Hat tip: War In Context

If today’s clashes between Israel and Lebanon had descended into a full-scale war, instead of the limited skirmish resulting in 4 deaths (3 Lebanese and 1 Israeli), the above image would have been tipped as the straw that broke the camel’s back.

Yes indeed, this image shows an Israeli Defense Force soldier being dangled into Lebanese territory. What the lone soldier is doing dangling in Lebanese territory is up for for debate though: the Haaretz reports he was trimming hedges while the Jerusalem Post provides credence to reports that say the Israelis were planting cameras.

Either way, one thing is clear: war is coming. Israel is just looking for a reason now. They will make one up soon enough.

Hat tip: War In Context

10:57 pm: uzairm9 notes
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They're all grovelling and you can guess the reason

Robert Fisk: at his best when lambasting.

12:06 am: uzairm
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Robert Fisk: CNN was wrong about Ayatollah Fadlallah

I might have guessed it. CNN has fired one of its senior Middle East editors, Octavia Nasr, for publishing a twitter – or twatter in this case, I suppose – extolling Grand Ayatollah Sayyed Mohammed Hussein Fadlallah of Lebanon, calling him “one of Hizbollah’s giants whom I respect a lot”.

Well, he wasn’t Hizbollah’s man, but no matter. He was definitely a giant. A man of immense learning and jurisprudence, a believer in women’s rights, a hater of “honour crimes”, a critic of the theocratic system of government in Iran.

Read more at The Independent

04:48 am: uzairm
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CNN Fires Middle East Affairs Editor

dominickbrady:

excerpt via NYTIMES:

CNN on Wednesday removed its senior editor of Middle Eastern affairs, Octavia Nasr, after she published a Twitter message saying that she respected the Shiite cleric Grand Ayatollah Mohammed Hussein Fadlallah.

Parisa Khosravi, the senior vice president of international newsgathering for CNN Worldwide, said in an internal memorandum that she “had a conversation” with Ms. Nasr on Wednesday morning and that “we have decided that she will be leaving the company.”

For her coverage of events like last year’s protests in Iran, CNN had previously called Ms. Nasr a “leader” in integrating social media Web sites like Twitter within its newsgathering process.

So, CNN does not support the right of a media journalist having a nuanced view about a person who lived for more than 80 years? Sure some people say that Fadlallah was the spiritual leader for Hezbollah during its nascent years and yes, the cleric did support the Islamic Revolution in Iran, but over the years the man has made many progressive speeches and shown a much wider depth of knowledge than just those two events. In particular he was seen as one of the most progressive cleric in the Muslim world on the issue of women in Islam. He had also been distancing himself from Hezbollah for more than a decade, and found serious problems with the Iranian regimes recent acts. So, if a person of such polarizing effect can have such nuanced view, why can a journalist not have the same?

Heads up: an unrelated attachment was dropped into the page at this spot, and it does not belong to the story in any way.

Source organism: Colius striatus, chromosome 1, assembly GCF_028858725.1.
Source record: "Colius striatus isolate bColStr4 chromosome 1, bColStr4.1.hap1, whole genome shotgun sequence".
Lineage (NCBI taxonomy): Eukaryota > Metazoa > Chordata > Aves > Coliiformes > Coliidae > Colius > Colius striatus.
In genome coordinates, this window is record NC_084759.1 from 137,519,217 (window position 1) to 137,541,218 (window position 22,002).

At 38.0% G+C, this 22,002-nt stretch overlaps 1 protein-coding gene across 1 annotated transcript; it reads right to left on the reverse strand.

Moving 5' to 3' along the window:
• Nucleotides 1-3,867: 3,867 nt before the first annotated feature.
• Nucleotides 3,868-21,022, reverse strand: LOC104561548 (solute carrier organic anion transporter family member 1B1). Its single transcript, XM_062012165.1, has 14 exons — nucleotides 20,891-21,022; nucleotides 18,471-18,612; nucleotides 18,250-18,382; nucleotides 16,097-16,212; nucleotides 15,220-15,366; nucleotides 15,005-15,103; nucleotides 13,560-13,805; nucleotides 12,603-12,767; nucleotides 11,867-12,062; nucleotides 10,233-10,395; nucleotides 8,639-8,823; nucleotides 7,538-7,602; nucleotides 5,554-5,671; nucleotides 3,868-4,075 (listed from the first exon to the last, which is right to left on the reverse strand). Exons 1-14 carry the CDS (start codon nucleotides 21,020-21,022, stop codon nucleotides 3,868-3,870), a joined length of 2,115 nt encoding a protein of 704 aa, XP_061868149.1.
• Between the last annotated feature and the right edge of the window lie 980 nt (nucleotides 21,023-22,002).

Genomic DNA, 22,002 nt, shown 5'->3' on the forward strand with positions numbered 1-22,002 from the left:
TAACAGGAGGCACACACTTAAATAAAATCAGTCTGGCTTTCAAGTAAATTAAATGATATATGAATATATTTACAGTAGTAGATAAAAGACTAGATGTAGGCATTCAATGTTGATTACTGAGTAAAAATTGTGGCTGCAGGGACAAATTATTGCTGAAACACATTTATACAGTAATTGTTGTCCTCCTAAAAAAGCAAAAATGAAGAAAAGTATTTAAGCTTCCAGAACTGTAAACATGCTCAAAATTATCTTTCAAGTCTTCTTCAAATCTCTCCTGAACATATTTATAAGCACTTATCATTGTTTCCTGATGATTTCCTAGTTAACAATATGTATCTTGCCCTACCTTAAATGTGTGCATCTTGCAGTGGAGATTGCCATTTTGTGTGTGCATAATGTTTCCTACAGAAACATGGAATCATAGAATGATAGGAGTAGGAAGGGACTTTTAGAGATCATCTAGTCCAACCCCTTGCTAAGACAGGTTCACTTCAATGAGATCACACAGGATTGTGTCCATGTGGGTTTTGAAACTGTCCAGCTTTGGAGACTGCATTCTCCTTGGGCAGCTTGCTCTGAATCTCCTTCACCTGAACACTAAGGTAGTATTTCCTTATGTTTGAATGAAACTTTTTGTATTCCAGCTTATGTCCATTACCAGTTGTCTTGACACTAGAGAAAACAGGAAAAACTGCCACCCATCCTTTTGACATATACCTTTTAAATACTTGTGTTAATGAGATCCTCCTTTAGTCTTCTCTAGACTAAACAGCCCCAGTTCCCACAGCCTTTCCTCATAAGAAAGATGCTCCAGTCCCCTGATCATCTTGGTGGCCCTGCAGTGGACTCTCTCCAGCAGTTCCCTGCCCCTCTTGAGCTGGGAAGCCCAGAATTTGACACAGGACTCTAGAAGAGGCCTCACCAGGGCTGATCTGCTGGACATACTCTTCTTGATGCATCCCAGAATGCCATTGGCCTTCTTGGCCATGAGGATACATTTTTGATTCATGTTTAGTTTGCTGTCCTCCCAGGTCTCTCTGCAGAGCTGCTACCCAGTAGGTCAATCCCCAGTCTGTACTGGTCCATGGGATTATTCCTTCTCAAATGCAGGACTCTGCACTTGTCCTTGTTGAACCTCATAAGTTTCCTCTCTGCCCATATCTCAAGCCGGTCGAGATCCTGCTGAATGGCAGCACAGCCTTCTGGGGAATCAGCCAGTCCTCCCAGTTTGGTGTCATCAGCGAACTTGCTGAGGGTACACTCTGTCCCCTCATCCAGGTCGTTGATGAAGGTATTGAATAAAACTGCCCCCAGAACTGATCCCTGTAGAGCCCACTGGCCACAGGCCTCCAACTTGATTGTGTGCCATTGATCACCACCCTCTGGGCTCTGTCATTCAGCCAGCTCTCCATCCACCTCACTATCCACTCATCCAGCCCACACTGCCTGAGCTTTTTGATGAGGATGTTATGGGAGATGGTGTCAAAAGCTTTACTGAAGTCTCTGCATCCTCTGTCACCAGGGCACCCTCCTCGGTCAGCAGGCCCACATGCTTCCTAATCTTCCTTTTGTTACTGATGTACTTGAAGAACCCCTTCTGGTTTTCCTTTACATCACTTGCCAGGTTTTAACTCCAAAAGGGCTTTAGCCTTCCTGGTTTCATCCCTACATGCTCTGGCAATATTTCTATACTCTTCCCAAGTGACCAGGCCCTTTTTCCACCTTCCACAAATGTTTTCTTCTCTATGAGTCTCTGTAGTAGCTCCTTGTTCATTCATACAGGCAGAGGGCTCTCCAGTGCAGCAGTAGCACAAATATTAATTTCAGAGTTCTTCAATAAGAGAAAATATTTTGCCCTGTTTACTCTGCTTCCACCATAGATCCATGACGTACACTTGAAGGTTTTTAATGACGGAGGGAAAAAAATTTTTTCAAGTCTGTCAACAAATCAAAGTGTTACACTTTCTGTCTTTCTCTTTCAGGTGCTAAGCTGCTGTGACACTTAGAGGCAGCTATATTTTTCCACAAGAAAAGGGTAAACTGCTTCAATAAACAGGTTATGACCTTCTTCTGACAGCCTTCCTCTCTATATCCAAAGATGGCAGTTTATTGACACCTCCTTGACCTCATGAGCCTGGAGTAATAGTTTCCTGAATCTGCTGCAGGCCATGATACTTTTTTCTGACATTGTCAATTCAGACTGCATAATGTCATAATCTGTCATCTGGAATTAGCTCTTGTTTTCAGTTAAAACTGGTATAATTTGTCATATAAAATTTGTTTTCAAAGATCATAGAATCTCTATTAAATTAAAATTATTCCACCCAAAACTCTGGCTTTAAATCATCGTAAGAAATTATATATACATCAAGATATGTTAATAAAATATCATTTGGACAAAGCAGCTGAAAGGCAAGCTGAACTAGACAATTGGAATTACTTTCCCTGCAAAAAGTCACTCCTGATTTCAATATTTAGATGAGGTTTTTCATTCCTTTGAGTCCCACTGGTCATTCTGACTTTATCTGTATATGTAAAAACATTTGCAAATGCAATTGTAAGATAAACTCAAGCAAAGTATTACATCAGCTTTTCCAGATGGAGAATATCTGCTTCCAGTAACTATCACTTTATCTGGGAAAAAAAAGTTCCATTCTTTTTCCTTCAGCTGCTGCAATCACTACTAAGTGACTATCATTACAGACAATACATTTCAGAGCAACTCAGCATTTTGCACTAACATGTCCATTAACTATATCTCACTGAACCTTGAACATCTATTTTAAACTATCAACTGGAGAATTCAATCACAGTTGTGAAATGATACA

Trust me, Ms. Octavia, its better that they let you go. Working for CNN is definitely an infringement on your human rights.

01:09 pm: uzairm
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A hot summer in Israel

I personally think that Israel is gearing up for a war with Hezbollah this summer; whether that happens in Lebanon via ground forces or in Syria via rockets, or in both, is a whole different matter. But I think the Israelis are getting ready for a war. They are still smarting from the thrashing they got last time and though it may not have been outright victory for the Hezbollah, the Israeli army was severely embarrassed and that kind of feeling just doesn’t dissipate away. Combine that with an upcoming election in November where Obama needs the support of powerful Jewish lobbies and you the makings of a perfect scenario where Israel can once again get away with murder.

My recommendation? Stay the hell out of the Levant region this summer.

via The Call

09:33 am: uzairm